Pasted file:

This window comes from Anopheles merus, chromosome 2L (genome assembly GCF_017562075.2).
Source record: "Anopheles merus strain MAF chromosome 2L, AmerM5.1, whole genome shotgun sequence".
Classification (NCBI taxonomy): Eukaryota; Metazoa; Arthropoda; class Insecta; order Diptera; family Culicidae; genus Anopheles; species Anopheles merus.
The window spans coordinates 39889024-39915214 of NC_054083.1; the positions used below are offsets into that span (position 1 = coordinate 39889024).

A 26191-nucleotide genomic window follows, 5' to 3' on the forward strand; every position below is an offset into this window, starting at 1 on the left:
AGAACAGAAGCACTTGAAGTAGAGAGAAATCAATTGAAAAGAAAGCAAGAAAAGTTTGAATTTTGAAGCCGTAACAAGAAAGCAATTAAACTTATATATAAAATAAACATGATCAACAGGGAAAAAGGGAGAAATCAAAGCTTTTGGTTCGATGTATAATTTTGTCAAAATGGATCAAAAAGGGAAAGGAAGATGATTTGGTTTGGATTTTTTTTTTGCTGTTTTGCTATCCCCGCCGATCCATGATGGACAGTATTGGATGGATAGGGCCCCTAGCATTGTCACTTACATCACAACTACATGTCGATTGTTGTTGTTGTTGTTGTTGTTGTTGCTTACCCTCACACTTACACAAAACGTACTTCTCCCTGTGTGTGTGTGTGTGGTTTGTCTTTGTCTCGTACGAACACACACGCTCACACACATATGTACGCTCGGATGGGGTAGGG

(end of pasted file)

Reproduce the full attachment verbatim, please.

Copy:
This window comes from Anopheles merus, chromosome 2L (genome assembly GCF_017562075.2).
Source record: "Anopheles merus strain MAF chromosome 2L, AmerM5.1, whole genome shotgun sequence".
Classification (NCBI taxonomy): Eukaryota; Metazoa; Arthropoda; class Insecta; order Diptera; family Culicidae; genus Anopheles; species Anopheles merus.
The window spans coordinates 39889024-39915214 of NC_054083.1; the positions used below are offsets into that span (position 1 = coordinate 39889024).

A 26191-nucleotide genomic window follows, 5' to 3' on the forward strand; every position below is an offset into this window, starting at 1 on the left:
AGAACAGAAGCACTTGAAGTAGAGAGAAATCAATTGAAAAGAAAGCAAGAAAAGTTTGAATTTTGAAGCCGTAACAAGAAAGCAATTAAACTTATATATAAAATAAACATGATCAACAGGGAAAAAGGGAGAAATCAAAGCTTTTGGTTCGATGTATAATTTTGTCAAAATGGATCAAAAAGGGAAAGGAAGATGATTTGGTTTGGATTTTTTTTTTGCTGTTTTGCTATCCCCGCCGATCCATGATGGACAGTATTGGATGGATAGGGCCCCTAGCATTGTCACTTACATCACAACTACATGTCGATTGTTGTTGTTGTTGTTGTTGTTGTTGCTTACCCTCACACTTACACAAAACGTACTTCTCCCTGTGTGTGTGTGTGTGGTTTGTCTTTGTCTCGTACGAACACACACGCTCACACACATATGTACGCTCGGATGGGGTAGGG